FTA is a deductive, failure-based approach. As a deductive approach, FTA starts with an undesired event, such as failure of a main engine, and then determines (deduces) its causes using a systematic, backward-stepping process. In determining the causes, a fault tree (FT) is constructed as a logical illustration of the events and their relationships that are necessary and sufficient to result in the undesired event, or top event. The symbols used in a FT indicate the type of events and type of relationships that are involved. The FT is a qualitative model that provides extremely useful information on the causes of the undesired event. The FT can also be quantified to provide useful information on the probability of the top event occurring and the importance of all the causes and events modelled in the FT. This handbook leads the reader through FTA. Particular details can be skipped if the reader desires only an overview of FTA and instead wants to focus on its uses to assist decision-making. In addition to FTA, inductive approaches are also used in safety analysis and in risk and reliability analysis. In contrast to the deductive approach used in FTA, inductive approaches are forward-stepping approaches that begin with a basic cause or initiating event and then investigate (induce) the end effects. Both FTA and inductive approaches are failure-based. The advantages of failure-based approaches are also discussed. A FT can be transformed into its logical complement; a success tree (ST) that shows the specific ways the undesired event can be prevented from occurring. The ST provides conditions that, if assured, guarantee that the undesired event will not occur. The ST is a valuable tool that provides equivalent information to the fault tree, but from a success viewpoint. Techniques for transforming the FT to its ST are described along with uses of the ST. The uses of FTA to assist decision-making are described in this AFTH. FTA provides critical information that can be used to prioritize the importance of the contributors to the undesired event. The contributor importance provided by FTA vividly shows the causes that are dominant and that should be the focus of any safety or reliability activity. Mo re formal riskbenefit approaches can also be used to optimally allocate resources to minimize both resources expenditures and the occurrence probability of the undesired event. These risk approaches are useful for allocating resource expenditures, such as safety upgrades to complex systems like the Space Shuttle. FTA can be applied to both an existing system and to a system that is being designed. When it is applied to a system being designed for which specific data do not exist, FTA can provide an estimate of the failure probability and the important contributors using generic data to bracket the design components or concepts. FTA can also be used as an important element in the development of a performance-based design. When applied to an existing system, FTA can be used to identify weaknesses and to evaluate possible upgrades. It can also be used to monitor and predict behaviour. Furthermore, FTA can be used to diagnose causes and potential corrective measures for an observed system failure. The approaches and tools to obtain this information and the applications of this information in decision-making are important topics of the AFTH. The second part of the AFTH contains examples of the application of FTA in studies that have been previously performed. The focus is on aerospace applications. The examples include the rupture of a pressure tank (a classic FTA example), failure to initiate and terminate thrust in a monopropellant propulsion system, failure of a redundant container seal (design analysis), and a dynamic FT analysis of a mission avionics system.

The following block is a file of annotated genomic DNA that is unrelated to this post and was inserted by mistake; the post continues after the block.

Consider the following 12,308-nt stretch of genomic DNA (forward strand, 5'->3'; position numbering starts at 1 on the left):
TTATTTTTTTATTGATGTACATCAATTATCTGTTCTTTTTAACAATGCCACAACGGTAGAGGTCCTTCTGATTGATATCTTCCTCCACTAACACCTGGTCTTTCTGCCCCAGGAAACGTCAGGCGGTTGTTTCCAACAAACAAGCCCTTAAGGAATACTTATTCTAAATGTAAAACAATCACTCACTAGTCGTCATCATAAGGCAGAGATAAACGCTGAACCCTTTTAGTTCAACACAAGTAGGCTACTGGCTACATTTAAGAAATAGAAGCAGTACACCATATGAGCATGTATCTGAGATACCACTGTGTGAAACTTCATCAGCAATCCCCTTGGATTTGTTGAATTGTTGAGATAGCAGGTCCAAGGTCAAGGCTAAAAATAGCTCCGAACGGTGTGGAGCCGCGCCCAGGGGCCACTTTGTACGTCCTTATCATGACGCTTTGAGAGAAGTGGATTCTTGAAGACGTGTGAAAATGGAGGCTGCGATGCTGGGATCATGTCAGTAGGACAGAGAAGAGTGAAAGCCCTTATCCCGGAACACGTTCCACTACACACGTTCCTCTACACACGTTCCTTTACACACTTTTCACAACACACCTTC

GRAPH BASED METHODS
2 FAULT TREE ANALYSIS
1.1 The Fault Tree Approach FTA can be simply described as an analytical technique,...